Several imprese appear in the octagonal panels of the Oxburgh hangings. The impresa of Mary’s mother, Marie de Guise – marigolds turning towards the sun -- is encircled by the motto Non inferiora secutus (“Not following lower things”). Another panel seems to have been inspired by the impresa on the Scottish “Mary Ryal” coin, which served as a metaphor for Mary’s marriage to second husband Henry Stewart, Lord Darnley; it features a tortoise (symbolizing Darnley) climbing a crowned palm tree (symbolizing Mary), with the motto Dat gloria vires (“Glory gives strength”).

A thorough discussion of the impresa and its role in 16th century personal symbolism and artwork is beyond the scope of this class, but is undoubtedly valuable to those who wish to design panels in the style of the Oxburgh Hangings. However, here are some webpages which provide more information about imprese:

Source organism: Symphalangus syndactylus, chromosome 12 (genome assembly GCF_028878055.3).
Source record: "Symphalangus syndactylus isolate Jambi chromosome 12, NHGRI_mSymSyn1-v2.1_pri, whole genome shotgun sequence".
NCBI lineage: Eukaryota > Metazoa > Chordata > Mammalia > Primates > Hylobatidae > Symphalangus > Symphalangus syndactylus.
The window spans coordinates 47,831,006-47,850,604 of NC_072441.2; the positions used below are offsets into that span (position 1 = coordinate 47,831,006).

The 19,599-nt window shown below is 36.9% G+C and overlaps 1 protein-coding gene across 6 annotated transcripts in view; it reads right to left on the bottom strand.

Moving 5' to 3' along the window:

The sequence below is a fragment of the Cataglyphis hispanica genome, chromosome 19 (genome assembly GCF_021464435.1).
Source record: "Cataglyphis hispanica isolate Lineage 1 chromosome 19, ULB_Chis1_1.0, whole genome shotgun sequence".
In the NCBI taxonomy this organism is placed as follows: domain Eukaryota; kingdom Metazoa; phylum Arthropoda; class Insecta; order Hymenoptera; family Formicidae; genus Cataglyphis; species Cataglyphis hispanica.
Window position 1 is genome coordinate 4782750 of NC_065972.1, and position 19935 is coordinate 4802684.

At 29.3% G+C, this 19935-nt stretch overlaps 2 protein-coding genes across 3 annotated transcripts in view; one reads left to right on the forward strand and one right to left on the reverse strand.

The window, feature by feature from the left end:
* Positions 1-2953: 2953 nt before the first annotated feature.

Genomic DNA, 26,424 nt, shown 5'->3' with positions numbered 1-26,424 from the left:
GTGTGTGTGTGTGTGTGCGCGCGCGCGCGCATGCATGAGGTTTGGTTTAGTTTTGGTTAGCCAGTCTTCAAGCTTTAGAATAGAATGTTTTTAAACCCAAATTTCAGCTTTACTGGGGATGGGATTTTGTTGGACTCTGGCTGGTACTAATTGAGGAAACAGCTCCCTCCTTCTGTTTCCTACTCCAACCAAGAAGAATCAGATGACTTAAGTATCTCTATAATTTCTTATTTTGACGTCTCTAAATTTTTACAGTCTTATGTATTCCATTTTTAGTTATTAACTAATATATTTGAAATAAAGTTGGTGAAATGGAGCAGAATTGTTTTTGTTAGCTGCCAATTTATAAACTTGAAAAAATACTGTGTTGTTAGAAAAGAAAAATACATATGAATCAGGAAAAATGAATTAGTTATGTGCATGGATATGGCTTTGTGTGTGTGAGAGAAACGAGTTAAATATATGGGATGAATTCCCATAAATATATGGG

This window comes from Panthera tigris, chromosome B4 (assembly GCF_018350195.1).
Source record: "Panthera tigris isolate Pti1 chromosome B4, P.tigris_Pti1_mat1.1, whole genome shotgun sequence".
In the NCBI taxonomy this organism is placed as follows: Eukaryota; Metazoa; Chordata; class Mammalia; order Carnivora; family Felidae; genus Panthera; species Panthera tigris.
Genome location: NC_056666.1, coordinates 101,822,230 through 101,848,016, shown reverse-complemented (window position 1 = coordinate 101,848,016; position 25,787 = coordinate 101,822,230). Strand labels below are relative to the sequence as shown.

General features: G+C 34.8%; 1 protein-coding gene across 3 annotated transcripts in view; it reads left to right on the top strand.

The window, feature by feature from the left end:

Emblem-books of the time can be a valuable tool for reading up on the sort of iconography in an impresa. An emblem-book generally featured a collection of mottoes & proverbs with brief narratives (often in verse) and illustrations; some imprese borrowed from emblem-books, and vice-versa. (It’s not clear whether there was a distinction between an “emblem” and an “impresa” in 16th century western Europe – other than that the “impresa” usually referred to the shorthand form, with just the motto and picture.) Following are some useful webpages for learning about emblem-books, and viewing them online: